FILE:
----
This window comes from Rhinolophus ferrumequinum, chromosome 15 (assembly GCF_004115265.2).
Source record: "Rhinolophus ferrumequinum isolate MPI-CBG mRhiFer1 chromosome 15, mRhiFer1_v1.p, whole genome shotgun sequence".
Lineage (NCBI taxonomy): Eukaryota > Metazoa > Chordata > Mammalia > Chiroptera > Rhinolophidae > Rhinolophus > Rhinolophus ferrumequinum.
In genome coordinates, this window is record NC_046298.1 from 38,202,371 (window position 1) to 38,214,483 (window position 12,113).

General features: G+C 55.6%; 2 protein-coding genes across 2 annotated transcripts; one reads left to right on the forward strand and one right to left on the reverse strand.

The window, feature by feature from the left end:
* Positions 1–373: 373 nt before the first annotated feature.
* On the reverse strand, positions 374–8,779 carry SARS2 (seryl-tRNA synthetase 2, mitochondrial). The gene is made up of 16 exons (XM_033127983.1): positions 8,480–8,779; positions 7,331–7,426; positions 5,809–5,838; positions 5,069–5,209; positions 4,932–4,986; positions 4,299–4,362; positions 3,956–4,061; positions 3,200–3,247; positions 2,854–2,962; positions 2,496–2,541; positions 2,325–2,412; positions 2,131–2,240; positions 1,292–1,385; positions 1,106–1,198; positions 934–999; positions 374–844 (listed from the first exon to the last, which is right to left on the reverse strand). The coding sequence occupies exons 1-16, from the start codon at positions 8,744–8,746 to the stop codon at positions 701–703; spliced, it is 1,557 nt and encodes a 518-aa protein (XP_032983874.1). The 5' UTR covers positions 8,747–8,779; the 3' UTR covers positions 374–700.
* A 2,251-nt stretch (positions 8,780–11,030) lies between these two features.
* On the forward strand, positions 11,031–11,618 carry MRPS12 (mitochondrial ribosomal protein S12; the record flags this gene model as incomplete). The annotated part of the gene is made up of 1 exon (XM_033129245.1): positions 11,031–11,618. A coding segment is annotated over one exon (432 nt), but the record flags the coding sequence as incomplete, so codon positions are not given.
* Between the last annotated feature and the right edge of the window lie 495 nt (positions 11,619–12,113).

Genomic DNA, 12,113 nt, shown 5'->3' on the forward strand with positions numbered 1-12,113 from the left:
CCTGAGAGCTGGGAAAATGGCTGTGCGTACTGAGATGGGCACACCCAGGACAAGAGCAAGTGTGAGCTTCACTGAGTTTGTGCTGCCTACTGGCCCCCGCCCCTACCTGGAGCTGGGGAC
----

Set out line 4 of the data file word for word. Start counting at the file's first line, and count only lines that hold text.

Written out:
In genome coordinates, this window is record NC_046298.1 from 38,202,371 (window position 1) to 38,214,483 (window position 12,113).